Sarah Renton turns flowers and foliage into breathtaking beauty

An occasional series of portraits of Creative Coquetdale Folk by Katie Scott – this week, Sarah Renton: Foliage and Flowers.

Thursday, 13th February 2020, 4:00 pm
Just one of the colourful presentations created by Sarah Renton.

I am often attracted into Sarah’s beautiful shop, with its fresh smells, pretty flowers and gifts. I wanted to get to know a little bit more about her.

Sarah’s grandparents on both sides were from farming families. Sarah and her sister, Fiona, grew up near Fontburn, where their father farmed. But nowadays their lives are quite different. Sarah’s mother owns the Elm Tree Coffee Shop in Rothbury, and her father sells fresh fruit and vegetables in Sarah’s shop; Foliage and Flowers, Rothbury. Fiona is a part-qualified accountant but still helps her mother run The Elm Tree.

She said: “I originally wanted to do something with cooking’ Sarah tells me. So, after leaving school, she went to help her mum who had the café at Heighley Gate. But then an excellent opportunity arose: she got to spend a year at finishing school at Eggleston Hall, near Barnard Castle. This was a fantastic opportunity to learn Cordon Bleu cooking, and also the art of floristry. ‘I really enjoyed my year there. It was so interesting and I met a lot of people I wouldn’t otherwise have encountered.”

Before opening her own shop, 21 years ago in March, Sarah was employed as a florist at Christine’s House of Flowers, which used to be at Townfoot, Rothbury. “I was there for about 10 years; leaving to set up and run the Elm Tree café. However, I started to dream of opening my own florist shop,” she says.

The type of floristry which Sarah had been taught at Eggleston Hall was deeply influenced by the famous, ground-breaking educator, florist and author, Constance Spry. The combination of teaching cooking and flower arranging was not so unusual, as Constance Spry also collaborated with Rosemary Hume to invent the famous dish ‘Coronation Chicken’. (Spry and Hume were in charge of the flowers and food for the Queen’s coronation in 1953). Spry’s influence, in terms of her flower design philosophy, can be seen in Sarah’s own creations.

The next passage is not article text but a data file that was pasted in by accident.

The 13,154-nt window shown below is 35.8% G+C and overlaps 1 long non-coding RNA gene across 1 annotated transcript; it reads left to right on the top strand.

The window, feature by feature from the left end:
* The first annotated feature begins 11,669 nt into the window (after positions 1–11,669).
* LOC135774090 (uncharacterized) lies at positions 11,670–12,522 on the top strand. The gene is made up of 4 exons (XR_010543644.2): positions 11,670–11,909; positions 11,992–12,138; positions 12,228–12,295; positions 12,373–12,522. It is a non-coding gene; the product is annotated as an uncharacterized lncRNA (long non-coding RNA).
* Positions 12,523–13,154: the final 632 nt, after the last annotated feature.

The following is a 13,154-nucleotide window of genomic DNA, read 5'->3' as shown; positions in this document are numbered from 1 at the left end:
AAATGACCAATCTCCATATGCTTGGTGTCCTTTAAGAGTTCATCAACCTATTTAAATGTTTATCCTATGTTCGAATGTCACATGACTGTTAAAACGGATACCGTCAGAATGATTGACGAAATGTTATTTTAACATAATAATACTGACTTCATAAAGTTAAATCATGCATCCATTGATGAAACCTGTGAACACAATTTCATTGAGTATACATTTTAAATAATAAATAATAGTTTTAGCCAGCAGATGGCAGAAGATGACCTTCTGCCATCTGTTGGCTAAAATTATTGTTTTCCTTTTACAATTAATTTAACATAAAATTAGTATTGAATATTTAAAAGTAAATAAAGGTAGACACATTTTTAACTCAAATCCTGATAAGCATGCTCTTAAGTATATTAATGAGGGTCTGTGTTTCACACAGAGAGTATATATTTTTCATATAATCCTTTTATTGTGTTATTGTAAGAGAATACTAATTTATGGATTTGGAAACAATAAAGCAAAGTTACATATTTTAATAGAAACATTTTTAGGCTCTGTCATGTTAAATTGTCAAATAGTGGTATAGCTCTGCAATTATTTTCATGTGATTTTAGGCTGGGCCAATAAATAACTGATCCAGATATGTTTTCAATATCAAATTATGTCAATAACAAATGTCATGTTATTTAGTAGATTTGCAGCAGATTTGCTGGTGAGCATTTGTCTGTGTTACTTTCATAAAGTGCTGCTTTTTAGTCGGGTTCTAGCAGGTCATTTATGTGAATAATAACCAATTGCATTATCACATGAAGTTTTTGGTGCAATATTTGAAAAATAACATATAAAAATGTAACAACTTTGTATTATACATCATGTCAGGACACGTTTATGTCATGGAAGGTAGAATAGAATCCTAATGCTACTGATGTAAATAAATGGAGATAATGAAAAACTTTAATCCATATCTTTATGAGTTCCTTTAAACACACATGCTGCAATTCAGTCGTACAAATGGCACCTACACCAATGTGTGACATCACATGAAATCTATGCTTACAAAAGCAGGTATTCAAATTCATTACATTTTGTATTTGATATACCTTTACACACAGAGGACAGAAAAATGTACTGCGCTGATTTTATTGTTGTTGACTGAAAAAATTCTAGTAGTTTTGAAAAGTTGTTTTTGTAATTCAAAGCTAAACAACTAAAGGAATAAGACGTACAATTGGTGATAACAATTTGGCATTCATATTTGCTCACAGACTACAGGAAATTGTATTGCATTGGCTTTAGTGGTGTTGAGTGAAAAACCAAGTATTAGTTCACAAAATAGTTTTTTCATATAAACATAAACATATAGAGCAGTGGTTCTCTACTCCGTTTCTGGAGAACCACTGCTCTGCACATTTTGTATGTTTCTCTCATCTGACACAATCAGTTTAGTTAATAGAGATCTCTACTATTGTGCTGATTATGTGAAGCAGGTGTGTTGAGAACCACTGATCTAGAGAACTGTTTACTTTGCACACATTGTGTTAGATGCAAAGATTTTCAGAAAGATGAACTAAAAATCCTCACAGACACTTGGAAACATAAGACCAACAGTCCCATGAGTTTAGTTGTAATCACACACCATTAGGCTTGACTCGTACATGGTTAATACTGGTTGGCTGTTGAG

Sarah makes the most wonderful bouquets, wreathes, wedding flowers. Even the name Sarah chose for her shop recognises the beauty of different types of leaves and herbs, all sorts of unusual combinations of flowers and foliage to create works of breath-taking beauty. It is a type of floristry which appeals to a luxury market, and Sarah has adapted it very well to suit her own clientele.

I ask Sarah what has been her most unusual design: “Well, for funeral tributes I have made: peacocks, ducks, tractors, sheep – but the most unusual of all was Captain Pugwash.”

She made the floral tribute for the funeral of Tommy Edmondson. He was another Coquetdale Creative, from Harbottle; he played his version of a tune learned from Sir Jimmy Shand, which became the theme tune to the famous animated pirate series.

A quick look at some of the reviews left by happy customers show just how valued Sarah’s business is, for example: “Sarah is hugely talented and full of amazing ideas.” And: “Fantastic florist with the most incredible flower selections.”Flowers and Foliage have both a web-page and are on Facebook at